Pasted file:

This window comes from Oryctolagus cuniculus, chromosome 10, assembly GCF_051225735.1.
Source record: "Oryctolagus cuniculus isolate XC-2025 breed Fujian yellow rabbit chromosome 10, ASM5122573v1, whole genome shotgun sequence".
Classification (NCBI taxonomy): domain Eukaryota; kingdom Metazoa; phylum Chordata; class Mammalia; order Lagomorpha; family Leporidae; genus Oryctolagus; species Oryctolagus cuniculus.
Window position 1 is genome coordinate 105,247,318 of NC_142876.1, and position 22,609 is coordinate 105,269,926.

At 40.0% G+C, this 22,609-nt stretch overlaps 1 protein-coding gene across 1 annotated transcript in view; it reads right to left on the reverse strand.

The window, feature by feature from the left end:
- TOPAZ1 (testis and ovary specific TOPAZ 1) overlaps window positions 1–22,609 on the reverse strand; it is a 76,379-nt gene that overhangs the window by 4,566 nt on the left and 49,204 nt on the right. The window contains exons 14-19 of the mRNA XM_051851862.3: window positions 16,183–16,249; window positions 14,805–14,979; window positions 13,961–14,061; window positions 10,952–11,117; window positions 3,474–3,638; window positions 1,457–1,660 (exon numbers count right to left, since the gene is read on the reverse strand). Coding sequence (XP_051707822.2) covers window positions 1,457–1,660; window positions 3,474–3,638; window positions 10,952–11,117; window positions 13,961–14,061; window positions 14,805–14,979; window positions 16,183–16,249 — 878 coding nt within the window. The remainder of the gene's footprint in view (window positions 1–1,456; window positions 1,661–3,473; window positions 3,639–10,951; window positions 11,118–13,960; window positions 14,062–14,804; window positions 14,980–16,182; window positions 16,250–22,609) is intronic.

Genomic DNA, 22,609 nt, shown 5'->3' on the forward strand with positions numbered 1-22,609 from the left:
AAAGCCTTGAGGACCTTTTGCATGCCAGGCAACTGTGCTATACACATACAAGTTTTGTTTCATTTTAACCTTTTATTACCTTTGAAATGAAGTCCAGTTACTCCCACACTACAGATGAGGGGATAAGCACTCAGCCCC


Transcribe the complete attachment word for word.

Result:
This window comes from Oryctolagus cuniculus, chromosome 10, assembly GCF_051225735.1.
Source record: "Oryctolagus cuniculus isolate XC-2025 breed Fujian yellow rabbit chromosome 10, ASM5122573v1, whole genome shotgun sequence".
Classification (NCBI taxonomy): domain Eukaryota; kingdom Metazoa; phylum Chordata; class Mammalia; order Lagomorpha; family Leporidae; genus Oryctolagus; species Oryctolagus cuniculus.
Window position 1 is genome coordinate 105,247,318 of NC_142876.1, and position 22,609 is coordinate 105,269,926.

At 40.0% G+C, this 22,609-nt stretch overlaps 1 protein-coding gene across 1 annotated transcript in view; it reads right to left on the reverse strand.

The window, feature by feature from the left end:
- TOPAZ1 (testis and ovary specific TOPAZ 1) overlaps window positions 1–22,609 on the reverse strand; it is a 76,379-nt gene that overhangs the window by 4,566 nt on the left and 49,204 nt on the right. The window contains exons 14-19 of the mRNA XM_051851862.3: window positions 16,183–16,249; window positions 14,805–14,979; window positions 13,961–14,061; window positions 10,952–11,117; window positions 3,474–3,638; window positions 1,457–1,660 (exon numbers count right to left, since the gene is read on the reverse strand). Coding sequence (XP_051707822.2) covers window positions 1,457–1,660; window positions 3,474–3,638; window positions 10,952–11,117; window positions 13,961–14,061; window positions 14,805–14,979; window positions 16,183–16,249 — 878 coding nt within the window. The remainder of the gene's footprint in view (window positions 1–1,456; window positions 1,661–3,473; window positions 3,639–10,951; window positions 11,118–13,960; window positions 14,062–14,804; window positions 14,980–16,182; window positions 16,250–22,609) is intronic.

Genomic DNA, 22,609 nt, shown 5'->3' on the forward strand with positions numbered 1-22,609 from the left:
AAAGCCTTGAGGACCTTTTGCATGCCAGGCAACTGTGCTATACACATACAAGTTTTGTTTCATTTTAACCTTTTATTACCTTTGAAATGAAGTCCAGTTACTCCCACACTACAGATGAGGGGATAAGCACTCAGCCCC